This article is from the archive of our partner National Journal

Donald Trump wants to clear the air on Mexican immigrants. Sort of.

In a three-page statement Monday, Trump barely softened a statement he made about Mexican immigrants last month that has cost him valuable business deals with NASCAR, Macy's, Univision, Serta, and NBC—and even more gravely, alarmed many party leaders within the GOP.

The statement, however, read less like an apology and more like the business executive was digging in. Trump's conclusion? He didn't misspeak during his announcement speech. It's all still the Mexican government's fault.

"I have great respect for Mexico and love their people and their people's great spirit," Trump wrote. "The problem is, however, that their leaders are far smarter, more cunning, and better negotiators than ours."

In recent weeks, Trump has become a ticking time bomb for a Republican Party that has sought to broaden its appeal and distance itself from ultra-conservative positions on immigration and other social issues ahead of the 2016 presidential race. There has been growing concern among establishment leaders and strategists that Trump—who has high name recognition and is polling well—could spoil early debates by forcing candidates to tact to the right. Candidates from New Jersey Gov. Chris Christie to Sen. Marco Rubio have blasted Trump's remarks. Even former Republican presidential nominee Mitt Romney, who once said on the campaign trail that illegal immigrants should deport themselves, criticized Trump.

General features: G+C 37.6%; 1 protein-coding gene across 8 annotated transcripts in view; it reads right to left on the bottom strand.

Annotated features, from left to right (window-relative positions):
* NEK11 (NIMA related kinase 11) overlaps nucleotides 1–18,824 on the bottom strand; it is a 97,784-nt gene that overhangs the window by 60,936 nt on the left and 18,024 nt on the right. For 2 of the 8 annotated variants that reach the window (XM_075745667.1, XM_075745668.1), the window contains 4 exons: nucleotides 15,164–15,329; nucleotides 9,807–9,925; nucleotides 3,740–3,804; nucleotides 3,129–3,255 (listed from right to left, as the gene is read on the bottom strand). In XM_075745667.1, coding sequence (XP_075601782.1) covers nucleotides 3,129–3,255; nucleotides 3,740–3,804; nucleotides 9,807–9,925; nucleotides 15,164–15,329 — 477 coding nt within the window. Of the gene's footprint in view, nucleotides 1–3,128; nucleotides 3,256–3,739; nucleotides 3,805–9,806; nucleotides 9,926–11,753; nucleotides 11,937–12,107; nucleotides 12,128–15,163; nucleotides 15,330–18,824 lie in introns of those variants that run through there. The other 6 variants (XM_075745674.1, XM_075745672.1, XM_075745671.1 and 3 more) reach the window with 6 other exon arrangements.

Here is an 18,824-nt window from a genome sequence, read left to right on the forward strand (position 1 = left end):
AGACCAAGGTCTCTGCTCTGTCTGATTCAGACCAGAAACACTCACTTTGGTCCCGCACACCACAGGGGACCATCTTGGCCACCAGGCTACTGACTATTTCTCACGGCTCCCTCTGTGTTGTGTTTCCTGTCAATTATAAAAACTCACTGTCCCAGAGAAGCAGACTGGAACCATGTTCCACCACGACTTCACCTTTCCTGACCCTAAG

But Trump's statement isn't expected to quell Republican concerns. Trump said that not only is the Mexican government sending "people that have lots of problems," as a result of the drug and migrant trade, to America, but that the U.S.'s Southern border is being infiltrated with "infectious disease."

"The Mexican government wants an open border as long as it's a ONE-WAY open border into the United States. Not only are they killing us at the border, but they are killing us on trade ... and the country of Mexico is making billions of dollars in doing so," Trump wrote.

Trump argues that the reason Univision backed away from carrying his beauty pageant is that the network is aligned with the Mexican government.

"I have pointed this out during my speeches and it is something Mexico doesn't want me to say. In actuality, it was only after my significant rise in the polls that Univision, previously my friend, went ballistic," Trump wrote.

He added that "Univision is the one who began this charade in the first place, and they are owned by one of Hillary Clinton's biggest backers," Trump said in reference to Haim Saban, who recently gave Clinton's super PAC $2 million.

In the end, Trump isn't looking to clear his name as much as he wants to prove he's not backing down anytime soon.

"If there was something stated incorrectly, it would have been brought up immediately and with great enthusiasm. The issues I have addressed, and continue to address, are vital steps to make America great again!" Trump wrote. "Additionally, I would be the best jobs president that God ever created. Let's get to work!"

This article is from the archive of our partner National Journal.

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